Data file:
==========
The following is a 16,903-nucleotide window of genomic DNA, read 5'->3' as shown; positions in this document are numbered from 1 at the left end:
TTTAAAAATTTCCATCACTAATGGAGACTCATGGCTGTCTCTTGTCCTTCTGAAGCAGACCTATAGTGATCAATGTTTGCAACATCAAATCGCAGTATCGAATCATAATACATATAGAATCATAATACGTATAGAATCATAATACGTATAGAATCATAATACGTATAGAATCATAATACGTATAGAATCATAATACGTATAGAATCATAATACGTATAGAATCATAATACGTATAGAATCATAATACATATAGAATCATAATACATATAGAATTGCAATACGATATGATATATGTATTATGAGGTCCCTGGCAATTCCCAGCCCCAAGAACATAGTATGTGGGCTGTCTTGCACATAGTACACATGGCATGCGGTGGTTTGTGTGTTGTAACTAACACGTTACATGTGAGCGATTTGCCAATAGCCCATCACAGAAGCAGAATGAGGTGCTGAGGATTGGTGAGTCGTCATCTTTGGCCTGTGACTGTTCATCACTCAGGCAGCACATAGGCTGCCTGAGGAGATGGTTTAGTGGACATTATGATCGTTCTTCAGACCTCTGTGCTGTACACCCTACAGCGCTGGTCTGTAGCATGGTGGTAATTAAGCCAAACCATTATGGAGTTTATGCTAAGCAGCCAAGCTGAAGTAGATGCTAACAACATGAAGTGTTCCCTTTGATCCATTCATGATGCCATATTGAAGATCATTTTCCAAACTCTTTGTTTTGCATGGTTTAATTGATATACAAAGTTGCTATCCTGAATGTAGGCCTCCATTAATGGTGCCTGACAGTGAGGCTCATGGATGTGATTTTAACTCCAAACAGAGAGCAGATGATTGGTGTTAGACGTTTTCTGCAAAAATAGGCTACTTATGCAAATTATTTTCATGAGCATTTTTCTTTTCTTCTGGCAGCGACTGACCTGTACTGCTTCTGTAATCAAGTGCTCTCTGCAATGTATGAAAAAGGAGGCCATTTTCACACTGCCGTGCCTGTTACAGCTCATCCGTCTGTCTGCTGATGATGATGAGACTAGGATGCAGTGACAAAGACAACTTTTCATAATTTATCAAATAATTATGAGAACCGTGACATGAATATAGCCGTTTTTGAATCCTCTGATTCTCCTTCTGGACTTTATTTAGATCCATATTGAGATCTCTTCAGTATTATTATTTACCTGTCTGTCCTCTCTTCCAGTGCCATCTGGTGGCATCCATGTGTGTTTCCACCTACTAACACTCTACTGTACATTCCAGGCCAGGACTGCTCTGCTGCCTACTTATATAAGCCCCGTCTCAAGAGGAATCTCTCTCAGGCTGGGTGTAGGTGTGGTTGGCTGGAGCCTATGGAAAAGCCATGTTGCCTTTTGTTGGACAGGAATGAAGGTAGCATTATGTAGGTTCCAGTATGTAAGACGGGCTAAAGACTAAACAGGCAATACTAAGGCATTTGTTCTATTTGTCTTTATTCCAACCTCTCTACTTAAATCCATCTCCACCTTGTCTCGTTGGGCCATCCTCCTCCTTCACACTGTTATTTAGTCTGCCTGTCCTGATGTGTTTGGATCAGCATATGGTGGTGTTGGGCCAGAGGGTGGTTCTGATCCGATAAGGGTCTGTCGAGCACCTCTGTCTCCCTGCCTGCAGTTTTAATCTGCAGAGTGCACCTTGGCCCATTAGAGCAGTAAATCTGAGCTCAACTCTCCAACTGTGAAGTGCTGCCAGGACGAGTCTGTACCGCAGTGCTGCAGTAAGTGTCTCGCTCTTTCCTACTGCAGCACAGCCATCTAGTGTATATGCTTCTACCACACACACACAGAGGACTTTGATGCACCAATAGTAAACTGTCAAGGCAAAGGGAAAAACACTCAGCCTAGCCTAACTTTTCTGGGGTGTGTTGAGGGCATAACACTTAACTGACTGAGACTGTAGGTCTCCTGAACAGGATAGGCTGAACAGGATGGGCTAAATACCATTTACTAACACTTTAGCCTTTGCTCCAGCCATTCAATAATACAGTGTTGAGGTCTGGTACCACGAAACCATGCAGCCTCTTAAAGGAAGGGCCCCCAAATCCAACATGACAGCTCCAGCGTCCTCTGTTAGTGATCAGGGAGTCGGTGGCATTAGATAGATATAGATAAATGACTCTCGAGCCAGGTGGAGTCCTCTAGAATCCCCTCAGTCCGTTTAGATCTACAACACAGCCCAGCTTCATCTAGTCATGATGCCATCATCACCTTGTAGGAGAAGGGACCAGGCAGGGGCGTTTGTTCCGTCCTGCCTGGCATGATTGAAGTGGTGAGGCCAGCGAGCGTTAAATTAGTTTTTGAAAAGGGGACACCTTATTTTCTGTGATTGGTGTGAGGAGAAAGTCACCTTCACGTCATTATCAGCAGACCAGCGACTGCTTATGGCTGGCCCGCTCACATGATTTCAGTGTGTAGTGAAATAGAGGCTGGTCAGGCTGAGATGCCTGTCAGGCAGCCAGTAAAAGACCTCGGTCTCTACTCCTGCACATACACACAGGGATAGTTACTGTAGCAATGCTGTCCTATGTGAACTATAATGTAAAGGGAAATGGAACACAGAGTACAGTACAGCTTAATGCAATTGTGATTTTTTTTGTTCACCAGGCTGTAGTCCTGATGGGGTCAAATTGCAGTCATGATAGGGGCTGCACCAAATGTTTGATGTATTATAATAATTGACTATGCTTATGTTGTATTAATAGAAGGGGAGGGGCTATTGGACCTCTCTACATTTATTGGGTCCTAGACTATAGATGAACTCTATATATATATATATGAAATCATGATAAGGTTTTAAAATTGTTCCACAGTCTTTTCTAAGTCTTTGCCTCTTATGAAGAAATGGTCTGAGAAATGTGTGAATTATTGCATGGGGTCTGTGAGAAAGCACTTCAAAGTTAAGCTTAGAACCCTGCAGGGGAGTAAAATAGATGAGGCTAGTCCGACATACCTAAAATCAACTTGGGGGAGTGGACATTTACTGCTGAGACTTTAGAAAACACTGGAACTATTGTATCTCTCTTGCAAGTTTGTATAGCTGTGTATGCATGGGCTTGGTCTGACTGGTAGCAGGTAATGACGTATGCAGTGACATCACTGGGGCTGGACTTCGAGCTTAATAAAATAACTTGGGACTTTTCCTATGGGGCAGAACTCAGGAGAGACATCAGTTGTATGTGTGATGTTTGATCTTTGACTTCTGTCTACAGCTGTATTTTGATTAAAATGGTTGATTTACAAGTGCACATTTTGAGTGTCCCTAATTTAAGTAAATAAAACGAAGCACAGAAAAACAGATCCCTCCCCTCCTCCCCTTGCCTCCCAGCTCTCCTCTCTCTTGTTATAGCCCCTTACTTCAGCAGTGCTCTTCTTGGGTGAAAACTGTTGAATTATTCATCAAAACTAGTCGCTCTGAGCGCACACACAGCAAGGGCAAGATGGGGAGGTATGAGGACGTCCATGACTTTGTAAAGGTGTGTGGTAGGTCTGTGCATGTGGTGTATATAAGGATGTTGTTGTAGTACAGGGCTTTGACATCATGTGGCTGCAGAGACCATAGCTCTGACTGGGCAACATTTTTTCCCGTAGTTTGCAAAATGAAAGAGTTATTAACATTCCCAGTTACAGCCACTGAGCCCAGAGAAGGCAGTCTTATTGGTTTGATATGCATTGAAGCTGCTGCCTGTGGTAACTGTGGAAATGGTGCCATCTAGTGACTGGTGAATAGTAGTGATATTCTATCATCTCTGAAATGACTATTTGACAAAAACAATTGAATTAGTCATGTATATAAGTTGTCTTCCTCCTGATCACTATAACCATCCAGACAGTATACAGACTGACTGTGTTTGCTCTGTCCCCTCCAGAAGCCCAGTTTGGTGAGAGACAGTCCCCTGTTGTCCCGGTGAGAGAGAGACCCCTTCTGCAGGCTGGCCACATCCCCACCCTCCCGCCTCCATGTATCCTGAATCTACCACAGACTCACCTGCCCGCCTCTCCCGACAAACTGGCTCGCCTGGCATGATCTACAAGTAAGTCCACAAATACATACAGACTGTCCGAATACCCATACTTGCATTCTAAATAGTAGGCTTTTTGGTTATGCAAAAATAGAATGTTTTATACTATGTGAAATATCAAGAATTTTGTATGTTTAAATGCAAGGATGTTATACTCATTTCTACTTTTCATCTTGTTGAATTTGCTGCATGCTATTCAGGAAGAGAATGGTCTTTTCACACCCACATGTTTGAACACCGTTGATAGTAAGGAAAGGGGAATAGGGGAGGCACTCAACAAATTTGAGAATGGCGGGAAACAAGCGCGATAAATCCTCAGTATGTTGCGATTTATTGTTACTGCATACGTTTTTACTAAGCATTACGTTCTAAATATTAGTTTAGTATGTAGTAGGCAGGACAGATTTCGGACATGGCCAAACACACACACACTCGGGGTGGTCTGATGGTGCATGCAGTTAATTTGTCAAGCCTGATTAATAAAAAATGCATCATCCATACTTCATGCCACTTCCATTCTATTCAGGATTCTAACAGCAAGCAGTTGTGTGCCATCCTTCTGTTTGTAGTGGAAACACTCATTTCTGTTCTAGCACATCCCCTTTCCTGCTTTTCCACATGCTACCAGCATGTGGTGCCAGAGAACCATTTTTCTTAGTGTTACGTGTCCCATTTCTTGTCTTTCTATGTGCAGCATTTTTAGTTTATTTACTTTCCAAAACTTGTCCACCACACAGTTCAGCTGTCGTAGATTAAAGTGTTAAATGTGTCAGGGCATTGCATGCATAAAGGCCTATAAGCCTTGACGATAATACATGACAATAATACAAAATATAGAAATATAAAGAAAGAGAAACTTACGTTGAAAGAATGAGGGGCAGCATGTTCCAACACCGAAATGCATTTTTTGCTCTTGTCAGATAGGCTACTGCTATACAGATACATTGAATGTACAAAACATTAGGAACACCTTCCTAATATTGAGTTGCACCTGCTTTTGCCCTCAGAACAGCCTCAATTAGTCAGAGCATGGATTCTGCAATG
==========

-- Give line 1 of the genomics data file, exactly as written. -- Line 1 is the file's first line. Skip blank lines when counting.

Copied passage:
The following is a 16,903-nucleotide window of genomic DNA, read 5'->3' as shown; positions in this document are numbered from 1 at the left end: